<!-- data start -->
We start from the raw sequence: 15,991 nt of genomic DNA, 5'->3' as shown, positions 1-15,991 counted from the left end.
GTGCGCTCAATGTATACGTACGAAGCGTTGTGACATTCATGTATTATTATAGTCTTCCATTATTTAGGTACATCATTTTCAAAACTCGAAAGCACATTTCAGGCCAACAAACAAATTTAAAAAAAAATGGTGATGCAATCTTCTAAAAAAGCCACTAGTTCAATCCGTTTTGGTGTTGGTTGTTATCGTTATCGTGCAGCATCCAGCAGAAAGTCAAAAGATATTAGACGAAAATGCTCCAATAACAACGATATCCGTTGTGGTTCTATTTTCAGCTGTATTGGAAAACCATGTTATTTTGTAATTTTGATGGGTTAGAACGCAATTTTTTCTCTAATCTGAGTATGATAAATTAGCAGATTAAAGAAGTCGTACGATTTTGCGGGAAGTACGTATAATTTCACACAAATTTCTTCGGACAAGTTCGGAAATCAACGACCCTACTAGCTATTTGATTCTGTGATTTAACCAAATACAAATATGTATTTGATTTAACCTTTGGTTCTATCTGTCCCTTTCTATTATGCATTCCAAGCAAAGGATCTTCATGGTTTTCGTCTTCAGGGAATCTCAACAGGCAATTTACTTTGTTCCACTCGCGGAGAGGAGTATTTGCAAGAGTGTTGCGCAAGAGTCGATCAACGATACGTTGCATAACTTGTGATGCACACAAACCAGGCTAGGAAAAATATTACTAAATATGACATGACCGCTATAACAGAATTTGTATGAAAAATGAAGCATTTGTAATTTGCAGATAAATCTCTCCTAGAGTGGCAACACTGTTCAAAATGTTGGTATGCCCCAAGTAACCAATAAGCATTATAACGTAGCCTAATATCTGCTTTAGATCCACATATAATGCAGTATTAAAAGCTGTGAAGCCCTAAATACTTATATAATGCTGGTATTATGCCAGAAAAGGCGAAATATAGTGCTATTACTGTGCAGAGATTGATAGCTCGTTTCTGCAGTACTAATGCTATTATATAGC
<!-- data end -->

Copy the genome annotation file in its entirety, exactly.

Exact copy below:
We start from the raw sequence: 15,991 nt of genomic DNA, 5'->3' as shown, positions 1-15,991 counted from the left end.
GTGCGCTCAATGTATACGTACGAAGCGTTGTGACATTCATGTATTATTATAGTCTTCCATTATTTAGGTACATCATTTTCAAAACTCGAAAGCACATTTCAGGCCAACAAACAAATTTAAAAAAAAATGGTGATGCAATCTTCTAAAAAAGCCACTAGTTCAATCCGTTTTGGTGTTGGTTGTTATCGTTATCGTGCAGCATCCAGCAGAAAGTCAAAAGATATTAGACGAAAATGCTCCAATAACAACGATATCCGTTGTGGTTCTATTTTCAGCTGTATTGGAAAACCATGTTATTTTGTAATTTTGATGGGTTAGAACGCAATTTTTTCTCTAATCTGAGTATGATAAATTAGCAGATTAAAGAAGTCGTACGATTTTGCGGGAAGTACGTATAATTTCACACAAATTTCTTCGGACAAGTTCGGAAATCAACGACCCTACTAGCTATTTGATTCTGTGATTTAACCAAATACAAATATGTATTTGATTTAACCTTTGGTTCTATCTGTCCCTTTCTATTATGCATTCCAAGCAAAGGATCTTCATGGTTTTCGTCTTCAGGGAATCTCAACAGGCAATTTACTTTGTTCCACTCGCGGAGAGGAGTATTTGCAAGAGTGTTGCGCAAGAGTCGATCAACGATACGTTGCATAACTTGTGATGCACACAAACCAGGCTAGGAAAAATATTACTAAATATGACATGACCGCTATAACAGAATTTGTATGAAAAATGAAGCATTTGTAATTTGCAGATAAATCTCTCCTAGAGTGGCAACACTGTTCAAAATGTTGGTATGCCCCAAGTAACCAATAAGCATTATAACGTAGCCTAATATCTGCTTTAGATCCACATATAATGCAGTATTAAAAGCTGTGAAGCCCTAAATACTTATATAATGCTGGTATTATGCCAGAAAAGGCGAAATATAGTGCTATTACTGTGCAGAGATTGATAGCTCGTTTCTGCAGTACTAATGCTATTATATAGC